Five facts about Uneku Atawodi (Polo)

Five facts about Uneku Atawodi, only black woman in professional polo

UNEKUDespite her popularity among the elite polo-playing class, she is little known outside the sport. This is not only because polo is largely a man’s sport but also in large part due to the fact that the sport only enjoys fringe media coverage, a fraction of the huge media spotlight that sports like football and basketball enjoy globally.

Below are five highpoints of the polo journey of Uneku Atawodi, the only black woman in the world playing the game professionally.


Unable to enlist the support of Mum and Dad
Uneku was only 16 when she informed her parents of her interest in playing polo professionally. They would have none of it. After failing to dissuade her from it, they stopped footing the bill for the maintenance of her horses in the hope that she would give up the sport.

Paying her way through the sport, the hard way
It was a defiantly determined Uneku who turned up at England’s Epsom Club, asking its managers for a job as the stable mucker — a role she bluntly describes as “packing horse shit”. For someone of her silver-spoon background who grew up as a regular face at the elite Kaduna Polo Club, cleaning up after horses to realize the ambition of playing polo must have been hard to stomach. Well, the shovels showed no mercy either while she cleaned the stables; and she had to resort to wearing double gloves to prevent the shovels from ripping off her skin.


Handling shock
Even though she’s been a professional polo players for several years, she still has to contend with the occasional shock from people who are surprised to find a woman in the game. But this is a situation she deals with comfortably. “I understand that it is new and different to people,” she says. “I’m happy to patiently explain to them the diverse and expanding world of polo”.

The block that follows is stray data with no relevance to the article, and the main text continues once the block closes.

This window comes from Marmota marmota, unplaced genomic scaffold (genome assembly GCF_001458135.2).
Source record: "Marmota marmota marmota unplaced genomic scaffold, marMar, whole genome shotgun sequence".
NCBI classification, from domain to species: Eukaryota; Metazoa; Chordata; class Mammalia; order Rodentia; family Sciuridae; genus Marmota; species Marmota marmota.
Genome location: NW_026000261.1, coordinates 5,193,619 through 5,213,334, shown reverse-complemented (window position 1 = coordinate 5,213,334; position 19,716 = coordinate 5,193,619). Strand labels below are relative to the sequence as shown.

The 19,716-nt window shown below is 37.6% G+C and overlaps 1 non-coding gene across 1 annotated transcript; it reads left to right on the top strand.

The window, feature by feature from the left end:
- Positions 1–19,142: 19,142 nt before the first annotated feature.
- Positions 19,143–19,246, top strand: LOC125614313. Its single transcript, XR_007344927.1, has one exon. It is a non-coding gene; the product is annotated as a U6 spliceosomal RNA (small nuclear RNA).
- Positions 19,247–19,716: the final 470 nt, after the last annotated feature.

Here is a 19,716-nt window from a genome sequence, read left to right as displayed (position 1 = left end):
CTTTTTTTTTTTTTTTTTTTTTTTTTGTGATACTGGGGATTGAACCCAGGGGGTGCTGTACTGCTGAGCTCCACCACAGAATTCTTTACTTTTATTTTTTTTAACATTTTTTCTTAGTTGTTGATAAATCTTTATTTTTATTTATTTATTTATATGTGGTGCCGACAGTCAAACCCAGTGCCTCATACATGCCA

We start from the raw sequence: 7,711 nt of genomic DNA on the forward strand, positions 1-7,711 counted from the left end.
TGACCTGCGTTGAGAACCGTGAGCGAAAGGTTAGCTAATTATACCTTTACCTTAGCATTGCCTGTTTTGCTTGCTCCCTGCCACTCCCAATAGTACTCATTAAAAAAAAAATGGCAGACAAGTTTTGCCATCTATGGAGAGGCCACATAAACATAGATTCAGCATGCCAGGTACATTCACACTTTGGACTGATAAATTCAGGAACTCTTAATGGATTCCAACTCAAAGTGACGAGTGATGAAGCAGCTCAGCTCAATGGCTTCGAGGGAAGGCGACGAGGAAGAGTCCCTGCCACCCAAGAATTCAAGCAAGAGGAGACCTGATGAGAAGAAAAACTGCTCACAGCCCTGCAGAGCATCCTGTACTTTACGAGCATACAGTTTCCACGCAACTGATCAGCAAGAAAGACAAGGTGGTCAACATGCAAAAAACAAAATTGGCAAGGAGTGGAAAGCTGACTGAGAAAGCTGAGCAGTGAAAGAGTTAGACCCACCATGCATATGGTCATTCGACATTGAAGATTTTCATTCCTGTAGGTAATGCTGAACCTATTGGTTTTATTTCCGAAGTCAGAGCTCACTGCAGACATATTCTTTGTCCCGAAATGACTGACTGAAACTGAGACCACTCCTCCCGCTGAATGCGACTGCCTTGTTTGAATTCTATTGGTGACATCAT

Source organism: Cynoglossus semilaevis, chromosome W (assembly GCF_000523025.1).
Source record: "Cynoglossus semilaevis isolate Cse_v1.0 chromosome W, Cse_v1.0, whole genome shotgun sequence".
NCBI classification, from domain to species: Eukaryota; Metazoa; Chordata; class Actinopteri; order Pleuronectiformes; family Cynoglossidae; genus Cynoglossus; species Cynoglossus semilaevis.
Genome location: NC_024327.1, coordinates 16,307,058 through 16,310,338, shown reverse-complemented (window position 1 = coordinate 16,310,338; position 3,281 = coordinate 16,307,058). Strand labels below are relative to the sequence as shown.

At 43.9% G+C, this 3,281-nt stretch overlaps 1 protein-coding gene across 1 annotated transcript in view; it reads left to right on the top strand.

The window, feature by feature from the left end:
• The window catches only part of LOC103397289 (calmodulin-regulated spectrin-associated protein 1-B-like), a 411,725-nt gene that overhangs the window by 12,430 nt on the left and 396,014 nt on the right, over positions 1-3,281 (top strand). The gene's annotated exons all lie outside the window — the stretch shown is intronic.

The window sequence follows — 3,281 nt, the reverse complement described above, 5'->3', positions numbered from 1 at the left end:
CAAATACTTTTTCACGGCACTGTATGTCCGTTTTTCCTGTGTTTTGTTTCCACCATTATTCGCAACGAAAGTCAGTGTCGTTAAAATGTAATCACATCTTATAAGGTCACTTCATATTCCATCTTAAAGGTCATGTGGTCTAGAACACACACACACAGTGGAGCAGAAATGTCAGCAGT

Contending with the occasional racist remark
She is yet to experience racism in a sport closely associated with European royalty but says there have been occasional race-related surprise encounters. Once, during a game in Argentina where the game originated, she sought clarification from an assistant on the color of team jersey she would receive. “What color am I?” she asked the assistant, who then replied, “’you’re black”.

Realizing the enormity of those words, the assistant quickly apologized, explaining that she meant “black” because of her utter shock at seeing a black girl play — not in a racist way.

Empowering the poor to play
Polo is a game for the rich — not just the rich but the stupendously rich. As a rich Nigerian once remarked, “Polo is the game of kings, so it costs a lot… it takes money out of your pocket but you keep playing because you love this beautiful game”. With riding boots alone costing $800, polo is unarguably a tough call for many, in a Nigeria where millions live below the poverty line.

Yet, Uneku Atawodi wants to nurture polo players among the financially challenged. This is the essence of Ride to Shine, an NGO which she has founded to help provide orphans, access to the game. The ultimate target, she says, is to encourage the kids “to dream as big as they want to and empower them with the means to see those dreams come to life.”


Source: MTN Platinum Plus

About bfequestrian

I am an equestrian trained in hunt seat. I am an avid horse advocate and I am the Marketing Director and Volunteer Coordinator for a horse rescue in Cumming, GA called I also own a horseback riding Meetup group called Georgia Horseback Riding that has a membership of over 700 horse enthusiasts. Join us on Facebook
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